Myanmar government is bulldozing over the site of a Rohingya mass grave in an effort to destroy evidence of a massacre committed last year by the military, according to a rights monitoring group, according to The Guardian.
The claim follows investigations conducted by the Associated Press and Reuters news agencies, which revealed evidence of other mass graves.
The Arakan Project, which uses on-the-ground networks to document abuses against the Rohingya community in western Rakhine state, Myanmar, provided the Guardian with a video of the grave site before its destruction. The footage shows half-buried tarpaulin bags in a forest clearing, with a decaying leg visibly protruding from one of the bags.
Chris Lewa, director of the Arakan Project, said the bulldozing appears to be part of an effort to hide evidence of the grave permanently following the exposés that appeared in the press.
“Two of the mass graves sites we know about have appeared in the media, but on Thursday one of the other mass grave sites was bulldozed. This means that evidence of the killings is being destroyed,” she said.
“Private companies are doing the bulldozing. They come from central Myanmar, not Rakhine,” she said. “It’s clear this is happening under the orders of government.”
The reported site of the mass grave, in Maung Nu, Buthidaung township, in northern Rakhine state, was the location of a massacre that rights groups report took place in August last year. Human Rights Watch said survivors had told them the army had “beaten, sexually assaulted, stabbed, and shot villagers who had gathered for safety in a residential compound” in the village. Dozens were said to have been killed. Satellite imagery obtained by Human Rights Watch showed that Maung Nu had been razed in the aftermath.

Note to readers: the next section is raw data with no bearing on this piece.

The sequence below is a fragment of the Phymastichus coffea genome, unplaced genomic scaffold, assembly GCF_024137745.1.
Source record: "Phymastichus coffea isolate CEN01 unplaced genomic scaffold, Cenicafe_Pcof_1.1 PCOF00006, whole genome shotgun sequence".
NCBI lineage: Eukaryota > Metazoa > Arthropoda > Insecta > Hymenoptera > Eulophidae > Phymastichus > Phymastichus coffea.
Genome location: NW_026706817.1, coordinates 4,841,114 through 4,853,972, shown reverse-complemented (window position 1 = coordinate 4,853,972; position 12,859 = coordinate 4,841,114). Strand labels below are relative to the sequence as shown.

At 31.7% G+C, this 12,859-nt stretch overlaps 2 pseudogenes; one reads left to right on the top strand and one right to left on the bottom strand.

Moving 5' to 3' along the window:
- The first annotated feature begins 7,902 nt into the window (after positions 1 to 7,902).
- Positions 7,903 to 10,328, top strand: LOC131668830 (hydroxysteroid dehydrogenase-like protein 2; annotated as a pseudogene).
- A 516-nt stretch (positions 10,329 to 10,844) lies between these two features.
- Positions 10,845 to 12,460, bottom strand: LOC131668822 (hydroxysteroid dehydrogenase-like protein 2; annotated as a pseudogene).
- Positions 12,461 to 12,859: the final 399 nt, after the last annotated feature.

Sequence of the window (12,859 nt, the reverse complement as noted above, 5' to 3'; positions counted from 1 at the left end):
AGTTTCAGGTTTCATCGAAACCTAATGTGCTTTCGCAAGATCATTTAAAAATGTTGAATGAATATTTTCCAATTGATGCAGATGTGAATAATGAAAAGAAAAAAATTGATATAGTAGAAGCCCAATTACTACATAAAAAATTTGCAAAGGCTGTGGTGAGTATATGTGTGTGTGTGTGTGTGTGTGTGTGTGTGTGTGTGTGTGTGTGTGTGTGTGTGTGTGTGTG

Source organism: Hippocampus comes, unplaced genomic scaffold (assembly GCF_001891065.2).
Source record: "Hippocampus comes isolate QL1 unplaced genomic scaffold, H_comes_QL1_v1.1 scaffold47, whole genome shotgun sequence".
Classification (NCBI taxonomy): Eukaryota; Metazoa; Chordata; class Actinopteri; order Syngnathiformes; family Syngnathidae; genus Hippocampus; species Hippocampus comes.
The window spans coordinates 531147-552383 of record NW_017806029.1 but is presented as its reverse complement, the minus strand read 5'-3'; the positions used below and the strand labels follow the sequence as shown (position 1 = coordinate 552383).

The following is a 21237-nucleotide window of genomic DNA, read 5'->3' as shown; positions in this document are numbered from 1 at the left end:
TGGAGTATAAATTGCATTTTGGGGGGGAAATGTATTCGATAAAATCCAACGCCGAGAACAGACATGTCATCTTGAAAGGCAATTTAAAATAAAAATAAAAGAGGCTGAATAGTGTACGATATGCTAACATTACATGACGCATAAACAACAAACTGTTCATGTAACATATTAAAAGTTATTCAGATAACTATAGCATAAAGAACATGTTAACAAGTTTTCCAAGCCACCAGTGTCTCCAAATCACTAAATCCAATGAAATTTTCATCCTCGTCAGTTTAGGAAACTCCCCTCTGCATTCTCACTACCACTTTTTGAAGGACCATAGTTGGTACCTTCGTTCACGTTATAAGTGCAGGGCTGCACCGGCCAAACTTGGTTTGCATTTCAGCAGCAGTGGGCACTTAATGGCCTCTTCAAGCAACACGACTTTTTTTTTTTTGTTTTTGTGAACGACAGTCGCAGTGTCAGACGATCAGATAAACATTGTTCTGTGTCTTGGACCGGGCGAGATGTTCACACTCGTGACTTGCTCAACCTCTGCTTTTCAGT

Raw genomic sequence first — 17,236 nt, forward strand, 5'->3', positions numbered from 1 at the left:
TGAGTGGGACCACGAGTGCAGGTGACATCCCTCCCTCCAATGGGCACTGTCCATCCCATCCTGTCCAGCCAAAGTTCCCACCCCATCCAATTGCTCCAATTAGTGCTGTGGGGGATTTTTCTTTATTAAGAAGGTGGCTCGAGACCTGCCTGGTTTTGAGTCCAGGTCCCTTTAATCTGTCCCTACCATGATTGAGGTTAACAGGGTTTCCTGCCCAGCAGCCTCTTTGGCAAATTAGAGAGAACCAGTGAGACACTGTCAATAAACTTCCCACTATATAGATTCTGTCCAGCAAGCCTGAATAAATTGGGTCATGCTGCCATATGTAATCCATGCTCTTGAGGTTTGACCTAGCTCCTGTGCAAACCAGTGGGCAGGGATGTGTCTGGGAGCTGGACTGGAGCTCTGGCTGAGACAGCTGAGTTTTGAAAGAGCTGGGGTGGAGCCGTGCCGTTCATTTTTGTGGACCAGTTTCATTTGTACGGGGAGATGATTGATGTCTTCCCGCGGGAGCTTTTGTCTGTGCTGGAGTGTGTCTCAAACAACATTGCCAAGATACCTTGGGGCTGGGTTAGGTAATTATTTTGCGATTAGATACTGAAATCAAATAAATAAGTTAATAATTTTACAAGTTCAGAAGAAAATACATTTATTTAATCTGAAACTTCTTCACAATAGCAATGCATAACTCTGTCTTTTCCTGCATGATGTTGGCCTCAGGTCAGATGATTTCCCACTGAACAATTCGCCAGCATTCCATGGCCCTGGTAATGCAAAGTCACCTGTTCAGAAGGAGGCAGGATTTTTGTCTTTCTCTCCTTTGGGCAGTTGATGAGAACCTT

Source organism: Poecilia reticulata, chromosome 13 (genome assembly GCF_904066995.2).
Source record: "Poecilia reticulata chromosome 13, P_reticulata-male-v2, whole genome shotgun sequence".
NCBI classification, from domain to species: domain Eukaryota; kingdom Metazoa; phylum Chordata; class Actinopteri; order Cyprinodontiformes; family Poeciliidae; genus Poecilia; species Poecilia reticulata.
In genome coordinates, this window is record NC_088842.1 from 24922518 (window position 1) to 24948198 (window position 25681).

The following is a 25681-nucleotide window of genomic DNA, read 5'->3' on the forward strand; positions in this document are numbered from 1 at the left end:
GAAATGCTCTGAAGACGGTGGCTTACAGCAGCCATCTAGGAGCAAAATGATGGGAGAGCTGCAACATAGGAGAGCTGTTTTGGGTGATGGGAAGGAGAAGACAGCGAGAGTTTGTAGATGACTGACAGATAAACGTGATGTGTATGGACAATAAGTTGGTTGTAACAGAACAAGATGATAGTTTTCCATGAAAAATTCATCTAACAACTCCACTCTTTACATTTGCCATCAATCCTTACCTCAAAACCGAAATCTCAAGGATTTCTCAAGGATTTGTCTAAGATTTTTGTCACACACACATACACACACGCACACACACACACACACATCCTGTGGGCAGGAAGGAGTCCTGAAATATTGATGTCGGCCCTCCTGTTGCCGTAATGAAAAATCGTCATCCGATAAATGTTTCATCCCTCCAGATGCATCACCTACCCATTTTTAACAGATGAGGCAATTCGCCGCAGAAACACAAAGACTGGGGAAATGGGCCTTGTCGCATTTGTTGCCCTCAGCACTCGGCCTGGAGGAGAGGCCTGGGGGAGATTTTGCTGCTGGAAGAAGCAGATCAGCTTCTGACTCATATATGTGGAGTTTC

The Rohingya are a largely stateless Muslim minority primarily located in Rakhine. Rights organisations say they have suffered decades of systematic persecution and three “ethnic cleansing” campaigns since 2012, a charge the government denies. The group are not recognised by the government as a native minority of Myanmar and are often referred to as “Bengalis” in official discourse, a term implying that they are foreigners.
Thousands of Rohingya are estimated to have been killed during a military crackdown which began in August 2017, following an attack on security outposts by an insurgent group known as the Arakan Rohingya Salvation Army (Arsa). Nearly 700,000 Rohingya fled to nearby Bangladesh during the violence.
Last week, Yanghee Lee, the UN special rapporteur for human rights in Myanmar, said the crisis had the “hallmarks of genocide”.
The government of Myanmar has denied claims that the military conducted ethnic cleansing against the Rohingya. An army investigation into its own conduct during the 2017 crackdown exonerated itself of any blame. However, in a surprise move last month, the military admitted that Rohingya found in a mass grave at the village of Inn Din had been killed by its soldiers.
A UN fact-finding mission has been denied access to Myanmar while the UN’s special rapporteur on human rights has been barred from entering the country.
“We’ve heard about the allegations of the destruction at Maung Nu and we’re concerned that this could be part of broader efforts to conceal the atrocities committed by Burmese security forces,” Phil Robertson, Human Rights Watch’s deputy Asia director, told The Guardian.